If you happen to be traversing the scenic coastline of St Lucia, there’s a strong possibility you’ll run into a gang of bikers with various Muppets from the beloved children’s classic “Sesame Street” emblazoned on their helmets. No, Jim Henson’s iconic creations have not gone rogue. Instead a group of pioneers are blazing a trail for female riders on the island.
Sesame Street Bikers and Friends is celebrating their third anniversary this year. They came into existence on February 13th, 2016, with goals of revolutionizing the public’s perception of bikers by promoting safety and responsibility when operating a motorcycle, strengthening biking camaraderie, serving as positive role models in the community, and of course having fun while doing it all. The club is the brainchild of Stacy Nelson, a riding enthusiast who longed to break into an activity which has traditionally been male dominated.
“Riding was something that I always wanted to do,” she recounted. “I was in Paris and when I came from work, I sat in my hotel window. There was an area packed with bikes. I just happened to be at the window when people were coming from work and I sat and watched young females coming from school, work, and people hopping on their scooter. I thought, wow this would be awesome in St Lucia. Why can’t we have females riding?”
Although motorsport has enjoyed a strong foothold on the island, Nelson only knew of one female rider as it was considered taboo at the time for women to ride motorcycles. Nelson returned from France emboldened and determined to learn how to ride. Her enthusiasm was quickly tempered by the tepid response she received from her male counterparts.
Undeterred by the dismissive reception, Nelson invested in herself — acquiring her own bike and starting the licensing process. After a few false starts in which she received the license, allowed it to expire, and had to re-sit, Nelson was approached with an opportunity she could not refuse. Another female biker, who rode sporadically, offered to sell Nelson her motorcycle with the condition that other women should be able to use it when they needed to get licensed. But a bolder plan began to take root. Nelson was now on a mission to open her own riding school.
“When I started it was for a general field, but my focus was on getting more females to join the bandwagon of riding a motorcycle.” Armed with a license, a bike, an idea, and renewed vigor, Nelson quickly went about laying the groundwork for her passion project. She travelled to the United States where she completed a basic safety course, applied to become a riding instructor in St Lucia, and started developing the newly minted business. Nelson wanted to keep costs low to make her program accessible. She started canvassing the city to promote the new venture.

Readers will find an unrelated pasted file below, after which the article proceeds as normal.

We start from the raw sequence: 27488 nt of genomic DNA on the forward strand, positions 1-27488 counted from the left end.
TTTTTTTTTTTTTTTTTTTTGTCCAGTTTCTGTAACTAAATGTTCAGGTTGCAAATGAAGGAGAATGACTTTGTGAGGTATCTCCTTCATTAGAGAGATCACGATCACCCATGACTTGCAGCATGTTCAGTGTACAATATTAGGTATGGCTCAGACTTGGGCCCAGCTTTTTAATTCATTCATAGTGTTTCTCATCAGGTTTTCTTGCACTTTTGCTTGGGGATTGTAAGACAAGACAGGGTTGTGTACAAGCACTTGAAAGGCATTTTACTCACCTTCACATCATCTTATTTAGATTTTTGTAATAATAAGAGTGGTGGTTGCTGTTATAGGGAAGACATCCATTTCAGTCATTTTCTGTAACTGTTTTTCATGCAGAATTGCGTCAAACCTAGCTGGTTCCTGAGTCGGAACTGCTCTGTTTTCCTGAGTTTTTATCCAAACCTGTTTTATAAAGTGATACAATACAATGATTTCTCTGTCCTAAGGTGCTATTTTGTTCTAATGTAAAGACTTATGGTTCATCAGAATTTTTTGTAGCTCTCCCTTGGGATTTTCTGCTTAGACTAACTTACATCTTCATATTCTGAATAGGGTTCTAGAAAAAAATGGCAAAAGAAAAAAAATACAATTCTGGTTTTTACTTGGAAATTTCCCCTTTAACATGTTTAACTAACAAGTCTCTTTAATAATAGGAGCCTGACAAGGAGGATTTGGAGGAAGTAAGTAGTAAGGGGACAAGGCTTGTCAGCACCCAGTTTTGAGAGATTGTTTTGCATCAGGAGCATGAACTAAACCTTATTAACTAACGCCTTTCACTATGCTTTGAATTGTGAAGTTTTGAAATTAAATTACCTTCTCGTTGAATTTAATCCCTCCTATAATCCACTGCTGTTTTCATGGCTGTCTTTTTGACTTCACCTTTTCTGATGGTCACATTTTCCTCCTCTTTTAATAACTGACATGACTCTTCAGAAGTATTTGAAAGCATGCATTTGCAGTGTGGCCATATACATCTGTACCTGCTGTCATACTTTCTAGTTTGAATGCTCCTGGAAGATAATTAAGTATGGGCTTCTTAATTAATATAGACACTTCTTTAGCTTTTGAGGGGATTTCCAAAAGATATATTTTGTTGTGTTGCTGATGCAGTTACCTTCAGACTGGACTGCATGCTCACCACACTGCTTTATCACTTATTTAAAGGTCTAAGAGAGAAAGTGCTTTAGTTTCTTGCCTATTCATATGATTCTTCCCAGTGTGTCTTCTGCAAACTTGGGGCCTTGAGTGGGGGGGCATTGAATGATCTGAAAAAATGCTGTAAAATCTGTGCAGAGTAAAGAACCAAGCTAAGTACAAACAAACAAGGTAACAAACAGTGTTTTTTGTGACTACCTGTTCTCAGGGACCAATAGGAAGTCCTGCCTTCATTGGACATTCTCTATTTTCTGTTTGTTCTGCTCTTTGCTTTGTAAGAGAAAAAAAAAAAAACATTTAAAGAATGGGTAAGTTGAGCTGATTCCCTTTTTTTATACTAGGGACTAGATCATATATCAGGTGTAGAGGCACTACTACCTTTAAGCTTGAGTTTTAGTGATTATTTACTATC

During a stop at one local establishment, she met Julie Bonnett, an accomplished boxing and basketball referee. Bonnett was enamored with the idea and decided to give herself an early birthday gift of riding lessons. This was Nelson’s first pupil. Over the course of the tutelage, Nelson shared her vision with Bonnett, who quickly offered support. “She said, whatever you want Stacy, let me know. This is a fantastic idea which will basically change the face of riding in St. Lucia from a male sport to something anybody can do.”
One student turned into two, which grew into three, and before she knew it Nelson’s students were spreading the word to other aspiring female bikers. Bonnett partnered with Nelson and the group soon formed a close-knit community with informal meetings at the latter’s home, eventually morphing into a club. They christened themselves Sesame Street, born out of their tagline of females creating a family to have fun and borrowing the moniker of the eternally popular children’s show. Each member was assigned a Muppet character which suits their personality, but there was also a subtle strategy at play.
“We are mothers, sisters, aunts, and what we wanted to do was attract the attention of younger kids and portray something that kids can relate to rather than go biker chick,” Nelson explained. The club operates with the credo of “Ride safe, Ride smart — All members must be licensed — and have pledged to assist marginalized and vulnerable groups. They participate in ‘Smile for a Child’, a massive playdate organized by a local disc jockey for children in rural communities. Members teach bicycle safety in schools and the importance of wearing protective gear.
In the past year, they adopted a youngster from an underserved area and have funded his education and meals, in addition to hosting a birthday party in his honor. They also started their own program called “Breakfast with the Needy” where they prepare and share a meal with the underprivileged. They have also notched small victories. Sesame Street has travelled to biking mecca St Vincent and are believed to be the first female bike club in the Eastern Caribbean. Perhaps most significantly, Nelson has seen an increase in the number of girls and women who are learning to ride. They outnumber the men in the classes offered by her riding school Kickstart. Their impact is already being felt.
Despite being female driven, there are guys associated with the club who account for the “and friends” portion of their name. They help with brainstorming activities, bike maintenance, checks, and provide guidance on special projects. But typically, it’s ladies only. And every second Sunday of the month they ride a new route chosen by their road captain, creating a path for other women to follow.